I knew by the second paragraph that I was going to like it and I did. No spoilers.
I've heard other people complain about it, saying it was boring, nothing happened, or that the author was trying to sound like Austen. I can't blame them for not liking it. This book lives and dies on the narrative voice, and if you don't like that you're not going to like the book.
What I liked best about the narrative voice was the way it deepened the characterization and contrasted with the utter strangeness of the magic and faeries. After so many pages of amused commentary on the foibles of the human characters, the fearful sociopathy of the gentleman with the thistle-down hair was bracing.
The ending was a bit telegraphed, but no more than it would be in a genre movie. I knew what would happen, but not how.
Very nice. I hear Susanna Clark is working on a sequel. I wish she wasn't. I wish she was writing something different.
Also, something happened to me with this book that has never happened before. Of all the used books I've bought (this one was from a library sale) I've never found anything belonging to a previous reader in them. This time I found a picture of a woman on the snowy side of a hill or mountain and she bent down and posed with a snowman. I left the photo in the book. I didn't feel right throwing it out and I certainly have no use for it. Weird that it should finally happen just as I read talk about it in a couple of blogs.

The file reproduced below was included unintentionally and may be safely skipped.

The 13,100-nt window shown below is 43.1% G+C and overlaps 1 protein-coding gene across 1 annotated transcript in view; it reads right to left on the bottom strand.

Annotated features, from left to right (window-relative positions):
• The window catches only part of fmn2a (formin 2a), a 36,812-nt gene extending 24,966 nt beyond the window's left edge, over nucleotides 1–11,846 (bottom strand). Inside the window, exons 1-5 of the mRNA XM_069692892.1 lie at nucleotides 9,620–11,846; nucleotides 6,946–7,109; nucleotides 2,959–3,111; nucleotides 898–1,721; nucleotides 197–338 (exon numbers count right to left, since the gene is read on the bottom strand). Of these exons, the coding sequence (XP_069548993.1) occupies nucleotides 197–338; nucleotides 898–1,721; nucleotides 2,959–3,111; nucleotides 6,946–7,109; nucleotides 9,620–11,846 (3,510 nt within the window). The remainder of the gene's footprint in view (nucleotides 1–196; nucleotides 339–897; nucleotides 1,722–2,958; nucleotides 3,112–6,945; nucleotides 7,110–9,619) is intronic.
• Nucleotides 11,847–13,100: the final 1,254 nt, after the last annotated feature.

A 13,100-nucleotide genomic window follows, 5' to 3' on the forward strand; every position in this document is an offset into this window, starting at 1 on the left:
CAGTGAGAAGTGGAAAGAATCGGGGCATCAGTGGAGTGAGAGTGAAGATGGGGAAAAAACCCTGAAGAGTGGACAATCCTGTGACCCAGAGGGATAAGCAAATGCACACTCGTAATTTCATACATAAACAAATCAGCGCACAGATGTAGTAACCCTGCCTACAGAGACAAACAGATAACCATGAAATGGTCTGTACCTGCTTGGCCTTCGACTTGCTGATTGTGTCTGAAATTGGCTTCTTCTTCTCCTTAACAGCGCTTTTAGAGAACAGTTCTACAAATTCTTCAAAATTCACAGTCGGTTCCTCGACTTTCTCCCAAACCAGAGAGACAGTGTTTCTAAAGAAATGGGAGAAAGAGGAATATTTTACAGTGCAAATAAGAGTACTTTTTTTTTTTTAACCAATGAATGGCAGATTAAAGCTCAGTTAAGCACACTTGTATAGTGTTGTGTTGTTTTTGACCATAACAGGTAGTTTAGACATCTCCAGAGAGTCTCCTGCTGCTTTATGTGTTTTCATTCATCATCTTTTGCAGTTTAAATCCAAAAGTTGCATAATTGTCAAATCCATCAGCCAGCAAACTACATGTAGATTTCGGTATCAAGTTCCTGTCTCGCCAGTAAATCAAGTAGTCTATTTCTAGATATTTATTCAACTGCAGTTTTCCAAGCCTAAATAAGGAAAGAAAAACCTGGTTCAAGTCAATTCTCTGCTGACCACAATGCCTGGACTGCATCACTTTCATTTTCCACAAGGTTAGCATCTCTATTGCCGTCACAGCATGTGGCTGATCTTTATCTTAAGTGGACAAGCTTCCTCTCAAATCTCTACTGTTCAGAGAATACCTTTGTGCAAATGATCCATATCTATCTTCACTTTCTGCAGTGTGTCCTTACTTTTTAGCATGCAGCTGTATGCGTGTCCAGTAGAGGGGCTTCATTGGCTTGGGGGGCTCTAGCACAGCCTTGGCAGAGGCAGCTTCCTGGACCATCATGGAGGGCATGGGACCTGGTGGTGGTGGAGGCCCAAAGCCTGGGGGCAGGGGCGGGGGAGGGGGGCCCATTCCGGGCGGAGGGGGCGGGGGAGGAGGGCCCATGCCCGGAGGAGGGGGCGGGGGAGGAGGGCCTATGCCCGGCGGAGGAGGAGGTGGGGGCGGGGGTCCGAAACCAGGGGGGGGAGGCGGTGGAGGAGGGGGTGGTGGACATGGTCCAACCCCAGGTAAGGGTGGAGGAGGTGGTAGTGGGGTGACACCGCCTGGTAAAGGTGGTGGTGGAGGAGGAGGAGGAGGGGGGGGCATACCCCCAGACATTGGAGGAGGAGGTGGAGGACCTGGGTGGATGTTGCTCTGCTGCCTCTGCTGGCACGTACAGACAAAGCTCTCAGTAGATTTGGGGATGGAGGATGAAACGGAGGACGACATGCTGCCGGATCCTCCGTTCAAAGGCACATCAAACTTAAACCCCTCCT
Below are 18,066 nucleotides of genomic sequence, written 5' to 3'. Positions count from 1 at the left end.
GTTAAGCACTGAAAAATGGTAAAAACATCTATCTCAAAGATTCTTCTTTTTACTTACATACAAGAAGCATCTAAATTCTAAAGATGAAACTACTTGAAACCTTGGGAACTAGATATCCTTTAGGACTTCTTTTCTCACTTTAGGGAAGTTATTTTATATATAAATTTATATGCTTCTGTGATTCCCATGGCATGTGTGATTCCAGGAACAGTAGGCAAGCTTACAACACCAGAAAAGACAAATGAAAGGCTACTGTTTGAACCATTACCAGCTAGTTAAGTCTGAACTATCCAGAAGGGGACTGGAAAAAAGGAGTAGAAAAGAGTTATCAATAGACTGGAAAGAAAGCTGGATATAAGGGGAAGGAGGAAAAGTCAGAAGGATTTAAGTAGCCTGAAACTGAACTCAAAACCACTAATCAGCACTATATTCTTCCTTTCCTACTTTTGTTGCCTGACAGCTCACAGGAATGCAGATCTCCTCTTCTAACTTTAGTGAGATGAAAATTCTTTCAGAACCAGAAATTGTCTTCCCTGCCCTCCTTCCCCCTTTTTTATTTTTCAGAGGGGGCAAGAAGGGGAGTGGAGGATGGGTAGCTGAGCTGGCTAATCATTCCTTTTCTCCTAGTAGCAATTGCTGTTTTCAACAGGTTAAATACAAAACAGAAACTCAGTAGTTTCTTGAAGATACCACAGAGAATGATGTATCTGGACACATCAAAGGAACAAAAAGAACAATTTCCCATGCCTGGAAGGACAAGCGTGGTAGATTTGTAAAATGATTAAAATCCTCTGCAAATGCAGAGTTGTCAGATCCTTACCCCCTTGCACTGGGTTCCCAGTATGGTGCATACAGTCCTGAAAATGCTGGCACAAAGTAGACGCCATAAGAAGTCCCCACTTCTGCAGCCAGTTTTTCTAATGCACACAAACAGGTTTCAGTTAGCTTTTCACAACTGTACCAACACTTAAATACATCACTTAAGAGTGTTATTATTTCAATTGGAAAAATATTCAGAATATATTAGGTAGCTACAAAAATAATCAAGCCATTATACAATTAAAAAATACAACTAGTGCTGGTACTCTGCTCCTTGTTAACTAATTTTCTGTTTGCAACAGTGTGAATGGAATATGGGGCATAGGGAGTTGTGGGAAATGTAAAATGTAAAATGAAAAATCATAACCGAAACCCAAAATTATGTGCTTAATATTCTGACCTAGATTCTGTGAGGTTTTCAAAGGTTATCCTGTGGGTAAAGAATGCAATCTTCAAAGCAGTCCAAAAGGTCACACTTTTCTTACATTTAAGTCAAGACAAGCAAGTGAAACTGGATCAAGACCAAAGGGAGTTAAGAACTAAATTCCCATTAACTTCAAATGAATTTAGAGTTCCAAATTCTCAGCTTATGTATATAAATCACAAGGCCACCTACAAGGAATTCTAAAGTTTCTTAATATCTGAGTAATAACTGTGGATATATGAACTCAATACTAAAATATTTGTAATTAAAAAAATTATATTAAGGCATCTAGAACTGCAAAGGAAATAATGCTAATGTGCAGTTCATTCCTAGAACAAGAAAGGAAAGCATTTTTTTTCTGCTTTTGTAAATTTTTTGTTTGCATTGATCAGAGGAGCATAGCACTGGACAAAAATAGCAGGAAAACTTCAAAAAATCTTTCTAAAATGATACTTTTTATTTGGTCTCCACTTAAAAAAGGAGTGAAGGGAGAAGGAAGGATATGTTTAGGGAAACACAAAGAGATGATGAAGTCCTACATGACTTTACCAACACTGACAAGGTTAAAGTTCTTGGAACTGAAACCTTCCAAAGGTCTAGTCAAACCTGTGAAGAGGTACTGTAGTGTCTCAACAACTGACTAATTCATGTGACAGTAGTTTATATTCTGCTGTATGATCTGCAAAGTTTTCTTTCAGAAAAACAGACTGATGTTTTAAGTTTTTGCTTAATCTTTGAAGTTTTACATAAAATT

I also read this:
It was fine. It was good. The story was solid, the character revamps were interesting but not revelatory.
It was all the usual stuff, though. The same misunderstood, bullied male lead who has the interest of an amazing girl that he doesn't know what to do with. The same reflexive heroics.
It's not bad, but it's not satisfying, either.
This is the difference between the Astro City books I read last December and the Marvel/DC books I'm reading now. In Astro City, you had the idea that anything could happen. The characters could change in any way the story requires, including dying.
With the Marvel/DC books, even written by the same excellent writer (Kurt Busiek), have the feeling of corporate properties. The characterizations are carefully bounded and you know they simply won't go into dangerous territory with them.